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High Court judges

From left: High Court judges, Justices Brian Cottle and Esco Henry along with Master Rickie Burnett at the bench ahead of the start of Tuesday’s simulcast. Justice Nicola Byer, who was also at the bench, is not captured in the photograph. (iWN photo)

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The Eastern Caribbean Supreme Court (ECSC), on Tuesday, launched five sentencing guidelines, with the chief justice saying they “are not intended to and do not replace the exercise of a sentencing officer’s discretion”.

“Rather, what is required and what is expected is that sentences will follow the guidelines published for an offence unless to do so would not be in the interests of justice. Accordingly, where a sentencer departs from the guideline, clear reasons for so doing must be given when passing the sentence,” Justice Dame Janice M. Pereira said at the launch in Antigua, which was simulcast in all nine jurisdictions.

The first batch of sentencing guidelines comes into effect for application by the Supreme Court and the magistracy on Oct. 1.

One in relation to drugs offences; two in relation to offences of dishonesty; and two in relation to sexual offences.  

The court is expected to pass guidelines for sentencing on other crimes by next Easter.

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The chief justice said sentencing of an offender is an extremely serious matter and “an awesome responsibility on the shoulders of any judicial officer in seeking to ensure that the sentence he or she passes is fair and just having regard to the facts and circumstances of each case and in accordance with the law”.

She further said that sentencing is one of the areas of greatest public interest and comment, sometimes uninformed. 

“All one has to do is to read the news, whether online or in print or even listen to debates from time to time in some legislative branches of government to appreciate the keen interest of the public in sentences passed by the court.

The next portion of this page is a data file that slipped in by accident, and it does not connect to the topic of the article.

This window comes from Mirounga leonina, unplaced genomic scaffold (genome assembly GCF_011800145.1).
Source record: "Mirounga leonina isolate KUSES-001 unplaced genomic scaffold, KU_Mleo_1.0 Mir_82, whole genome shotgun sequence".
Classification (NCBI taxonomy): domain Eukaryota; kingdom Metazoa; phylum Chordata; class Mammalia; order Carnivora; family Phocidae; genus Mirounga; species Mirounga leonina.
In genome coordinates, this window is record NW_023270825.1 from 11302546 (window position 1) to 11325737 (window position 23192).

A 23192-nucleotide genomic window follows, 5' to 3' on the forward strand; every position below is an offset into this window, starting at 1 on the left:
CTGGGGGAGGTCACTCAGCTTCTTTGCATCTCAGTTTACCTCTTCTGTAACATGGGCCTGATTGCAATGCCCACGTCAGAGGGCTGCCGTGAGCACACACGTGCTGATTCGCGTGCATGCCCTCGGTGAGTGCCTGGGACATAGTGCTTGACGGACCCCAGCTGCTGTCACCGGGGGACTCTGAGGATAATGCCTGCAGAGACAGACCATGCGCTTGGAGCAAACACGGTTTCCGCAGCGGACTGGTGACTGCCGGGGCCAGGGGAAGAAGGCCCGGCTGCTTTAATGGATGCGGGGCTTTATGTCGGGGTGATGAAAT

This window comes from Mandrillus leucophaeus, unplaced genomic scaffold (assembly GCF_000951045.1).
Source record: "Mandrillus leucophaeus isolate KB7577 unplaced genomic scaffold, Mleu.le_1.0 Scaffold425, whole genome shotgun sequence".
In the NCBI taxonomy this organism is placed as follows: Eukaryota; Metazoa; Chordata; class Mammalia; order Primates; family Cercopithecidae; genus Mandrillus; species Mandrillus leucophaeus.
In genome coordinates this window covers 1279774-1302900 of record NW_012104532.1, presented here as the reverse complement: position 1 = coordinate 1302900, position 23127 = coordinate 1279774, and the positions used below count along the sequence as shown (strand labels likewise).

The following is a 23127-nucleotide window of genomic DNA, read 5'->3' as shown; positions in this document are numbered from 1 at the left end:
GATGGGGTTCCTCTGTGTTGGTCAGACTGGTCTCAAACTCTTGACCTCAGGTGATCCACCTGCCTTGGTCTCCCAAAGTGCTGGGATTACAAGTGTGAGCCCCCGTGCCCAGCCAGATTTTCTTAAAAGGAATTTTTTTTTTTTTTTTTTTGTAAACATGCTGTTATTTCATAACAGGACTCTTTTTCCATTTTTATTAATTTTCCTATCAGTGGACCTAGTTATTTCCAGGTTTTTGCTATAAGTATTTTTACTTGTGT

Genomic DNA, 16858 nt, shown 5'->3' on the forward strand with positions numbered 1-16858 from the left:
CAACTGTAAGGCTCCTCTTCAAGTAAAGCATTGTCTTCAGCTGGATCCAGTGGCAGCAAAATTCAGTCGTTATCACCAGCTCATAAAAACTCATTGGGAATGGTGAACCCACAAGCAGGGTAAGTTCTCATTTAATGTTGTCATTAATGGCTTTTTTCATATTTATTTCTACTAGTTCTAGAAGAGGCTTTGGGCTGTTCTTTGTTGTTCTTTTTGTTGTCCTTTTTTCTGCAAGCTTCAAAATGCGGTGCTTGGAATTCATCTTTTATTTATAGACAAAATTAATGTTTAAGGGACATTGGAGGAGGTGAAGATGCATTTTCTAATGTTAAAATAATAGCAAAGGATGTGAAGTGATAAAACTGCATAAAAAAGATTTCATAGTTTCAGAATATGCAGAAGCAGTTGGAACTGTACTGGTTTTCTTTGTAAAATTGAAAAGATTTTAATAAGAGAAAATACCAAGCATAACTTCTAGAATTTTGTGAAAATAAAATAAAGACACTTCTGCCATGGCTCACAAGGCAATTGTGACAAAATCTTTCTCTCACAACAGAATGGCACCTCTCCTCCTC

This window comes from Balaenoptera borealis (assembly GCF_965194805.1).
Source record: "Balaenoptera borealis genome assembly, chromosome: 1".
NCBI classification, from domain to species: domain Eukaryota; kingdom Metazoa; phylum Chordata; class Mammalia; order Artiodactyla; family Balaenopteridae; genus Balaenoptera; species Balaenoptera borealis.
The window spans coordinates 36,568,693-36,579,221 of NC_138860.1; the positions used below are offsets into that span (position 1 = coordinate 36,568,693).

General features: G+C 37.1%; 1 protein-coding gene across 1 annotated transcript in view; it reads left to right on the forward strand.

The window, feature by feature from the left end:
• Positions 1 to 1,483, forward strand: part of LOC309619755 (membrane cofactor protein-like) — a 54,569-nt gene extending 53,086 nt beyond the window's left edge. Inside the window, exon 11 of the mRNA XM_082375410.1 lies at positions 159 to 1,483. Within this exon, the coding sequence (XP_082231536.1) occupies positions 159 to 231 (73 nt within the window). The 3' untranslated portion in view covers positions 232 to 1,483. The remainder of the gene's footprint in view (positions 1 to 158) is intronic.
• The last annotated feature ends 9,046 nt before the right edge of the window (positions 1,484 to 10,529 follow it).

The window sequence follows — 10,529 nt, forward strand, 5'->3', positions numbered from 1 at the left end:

“It is, therefore, of utmost importance that the public has and maintains confidence in the administration of justice,” Justice Pereira said.

She said one way of maintaining and promoting public confidence in the criminal justice system is by employing measures which demonstrate consistency of approach and providing clear reasons for sentences passed on offenders. 

“This, in turn, improves and promotes transparency and engenders a level of certainty in respect of outcomes.  The utilisation of a consistent and structured approach also ensures that an outcome is easily understood,” she said.

Justice Pereira said that a sentencing guideline is not intended to achieve uniformity in sentences; does not restrict judicial discretion; will guide a more uniform approach to sentencing practice; is intended to ensure greater consistency in sentences passed; is intended to promote greater transparency; and is intended to promote greater public confidence in the administration of criminal justice.

She said prosecuting and defence counsel are under a duty to assist the court in the application of the guidelines and so they must become fully au fait with the rules, the practice directions and guidelines. 

She said it is hoped that the approach that has been adopted will make the task of sentencing easier for judicial officers.

But, more importantly, Justice Pereira said, it is hoped that the approach taken will lead to the production of well-reasoned sentencing remarks by judicial officers that can be easily understood by offenders, victims and members of the public in general. 

“It is also our hope that in time, those sentencing remarks will build up a bank of sentencing jurisprudence which can be used by practitioners, students of the law and others.   This, in turn, will go a long way towards building and maintaining public confidence in the administration of criminal justice,” she said.

Justice Pereira said Tuesday’s launch was the culmination of extensive work undertaken under an initiative by the court aimed at promoting and streamlining the court’s approach to sentencing across its nine-member jurisdiction.  

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